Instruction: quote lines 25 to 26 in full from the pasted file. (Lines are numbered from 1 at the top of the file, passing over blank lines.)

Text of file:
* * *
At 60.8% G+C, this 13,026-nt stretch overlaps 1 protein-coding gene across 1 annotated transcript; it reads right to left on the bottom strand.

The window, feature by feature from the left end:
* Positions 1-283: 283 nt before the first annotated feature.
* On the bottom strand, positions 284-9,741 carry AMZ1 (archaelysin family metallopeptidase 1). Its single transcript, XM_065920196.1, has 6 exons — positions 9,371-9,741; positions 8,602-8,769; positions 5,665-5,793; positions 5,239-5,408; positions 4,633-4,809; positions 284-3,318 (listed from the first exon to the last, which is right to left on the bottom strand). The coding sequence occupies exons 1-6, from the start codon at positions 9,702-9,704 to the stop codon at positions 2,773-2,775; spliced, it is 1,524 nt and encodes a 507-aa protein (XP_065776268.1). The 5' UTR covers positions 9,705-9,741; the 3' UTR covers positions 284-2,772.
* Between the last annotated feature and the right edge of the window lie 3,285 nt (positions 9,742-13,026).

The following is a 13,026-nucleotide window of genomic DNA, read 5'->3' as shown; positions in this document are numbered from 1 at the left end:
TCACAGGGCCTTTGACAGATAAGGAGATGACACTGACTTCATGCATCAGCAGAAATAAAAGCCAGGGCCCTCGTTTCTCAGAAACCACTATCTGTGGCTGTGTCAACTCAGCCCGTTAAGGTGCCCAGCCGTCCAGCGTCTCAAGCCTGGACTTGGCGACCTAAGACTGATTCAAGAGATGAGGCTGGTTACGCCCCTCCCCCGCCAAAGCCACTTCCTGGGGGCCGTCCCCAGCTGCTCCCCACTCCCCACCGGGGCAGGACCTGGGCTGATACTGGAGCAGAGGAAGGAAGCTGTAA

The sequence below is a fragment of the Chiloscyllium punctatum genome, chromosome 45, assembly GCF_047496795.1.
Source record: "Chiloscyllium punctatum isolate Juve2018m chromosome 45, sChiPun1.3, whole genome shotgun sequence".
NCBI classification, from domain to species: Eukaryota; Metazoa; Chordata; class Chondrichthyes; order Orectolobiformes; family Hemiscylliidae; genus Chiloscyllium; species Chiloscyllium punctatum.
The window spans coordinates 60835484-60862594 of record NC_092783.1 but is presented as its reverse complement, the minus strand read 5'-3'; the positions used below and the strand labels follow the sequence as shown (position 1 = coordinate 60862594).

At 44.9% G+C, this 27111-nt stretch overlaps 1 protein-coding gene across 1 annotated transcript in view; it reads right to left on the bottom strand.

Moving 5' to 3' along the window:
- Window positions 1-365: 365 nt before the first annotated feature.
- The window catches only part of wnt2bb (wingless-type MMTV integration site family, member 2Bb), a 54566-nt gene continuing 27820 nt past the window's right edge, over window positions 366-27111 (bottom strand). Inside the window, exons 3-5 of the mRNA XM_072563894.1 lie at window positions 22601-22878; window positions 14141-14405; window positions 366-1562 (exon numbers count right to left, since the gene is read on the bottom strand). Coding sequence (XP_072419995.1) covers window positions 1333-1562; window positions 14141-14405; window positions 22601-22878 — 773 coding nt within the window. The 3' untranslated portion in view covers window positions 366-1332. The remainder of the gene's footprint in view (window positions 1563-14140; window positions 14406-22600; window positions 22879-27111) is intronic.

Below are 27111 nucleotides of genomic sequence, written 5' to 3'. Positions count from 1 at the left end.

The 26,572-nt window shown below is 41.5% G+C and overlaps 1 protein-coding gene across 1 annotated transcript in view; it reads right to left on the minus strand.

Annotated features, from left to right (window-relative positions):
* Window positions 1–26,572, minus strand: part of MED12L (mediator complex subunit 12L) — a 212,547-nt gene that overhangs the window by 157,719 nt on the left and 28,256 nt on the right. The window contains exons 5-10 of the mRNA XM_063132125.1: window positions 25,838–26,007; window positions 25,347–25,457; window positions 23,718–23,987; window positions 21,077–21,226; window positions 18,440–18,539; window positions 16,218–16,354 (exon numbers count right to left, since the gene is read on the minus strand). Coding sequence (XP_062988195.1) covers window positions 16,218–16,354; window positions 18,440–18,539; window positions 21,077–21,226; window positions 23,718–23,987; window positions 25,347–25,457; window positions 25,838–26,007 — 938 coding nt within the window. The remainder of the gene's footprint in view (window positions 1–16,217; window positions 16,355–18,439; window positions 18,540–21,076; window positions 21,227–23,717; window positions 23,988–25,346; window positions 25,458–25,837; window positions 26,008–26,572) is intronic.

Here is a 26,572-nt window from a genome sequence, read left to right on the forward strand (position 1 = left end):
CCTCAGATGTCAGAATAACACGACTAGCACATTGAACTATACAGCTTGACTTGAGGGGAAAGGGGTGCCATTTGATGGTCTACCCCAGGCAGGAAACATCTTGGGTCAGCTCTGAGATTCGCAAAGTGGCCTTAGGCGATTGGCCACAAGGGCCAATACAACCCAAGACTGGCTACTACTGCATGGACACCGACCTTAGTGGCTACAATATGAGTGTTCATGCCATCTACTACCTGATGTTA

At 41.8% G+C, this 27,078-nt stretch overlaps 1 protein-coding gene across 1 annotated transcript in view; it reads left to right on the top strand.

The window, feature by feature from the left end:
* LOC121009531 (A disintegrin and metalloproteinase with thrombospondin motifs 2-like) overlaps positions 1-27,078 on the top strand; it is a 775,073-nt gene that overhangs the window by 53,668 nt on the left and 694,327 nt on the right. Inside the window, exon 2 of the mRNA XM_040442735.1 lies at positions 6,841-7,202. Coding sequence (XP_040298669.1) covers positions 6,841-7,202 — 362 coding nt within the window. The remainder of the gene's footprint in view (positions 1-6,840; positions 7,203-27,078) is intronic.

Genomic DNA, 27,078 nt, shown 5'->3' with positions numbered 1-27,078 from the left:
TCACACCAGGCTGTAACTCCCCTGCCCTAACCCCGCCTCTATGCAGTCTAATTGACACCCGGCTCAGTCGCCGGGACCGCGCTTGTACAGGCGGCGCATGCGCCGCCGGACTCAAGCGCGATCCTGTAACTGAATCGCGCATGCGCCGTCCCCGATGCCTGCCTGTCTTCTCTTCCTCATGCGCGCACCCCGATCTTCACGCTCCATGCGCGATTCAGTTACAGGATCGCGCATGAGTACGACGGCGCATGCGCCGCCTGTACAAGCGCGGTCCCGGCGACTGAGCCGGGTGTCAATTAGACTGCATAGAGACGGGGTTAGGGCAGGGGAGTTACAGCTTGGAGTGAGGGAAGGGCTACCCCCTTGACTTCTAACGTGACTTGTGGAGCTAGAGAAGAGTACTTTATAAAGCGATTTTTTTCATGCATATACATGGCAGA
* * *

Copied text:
Genomic DNA, 27,078 nt, shown 5'->3' with positions numbered 1-27,078 from the left:
TCACACCAGGCTGTAACTCCCCTGCCCTAACCCCGCCTCTATGCAGTCTAATTGACACCCGGCTCAGTCGCCGGGACCGCGCTTGTACAGGCGGCGCATGCGCCGCCGGACTCAAGCGCGATCCTGTAACTGAATCGCGCATGCGCCGTCCCCGATGCCTGCCTGTCTTCTCTTCCTCATGCGCGCACCCCGATCTTCACGCTCCATGCGCGATTCAGTTACAGGATCGCGCATGAGTACGACGGCGCATGCGCCGCCTGTACAAGCGCGGTCCCGGCGACTGAGCCGGGTGTCAATTAGACTGCATAGAGACGGGGTTAGGGCAGGGGAGTTACAGCTTGGAGTGAGGGAAGGGCTACCCCCTTGACTTCTAACGTGACTTGTGGAGCTAGAGAAGAGTACTTTATAAAGCGATTTTTTTCATGCATATACATGGCAGA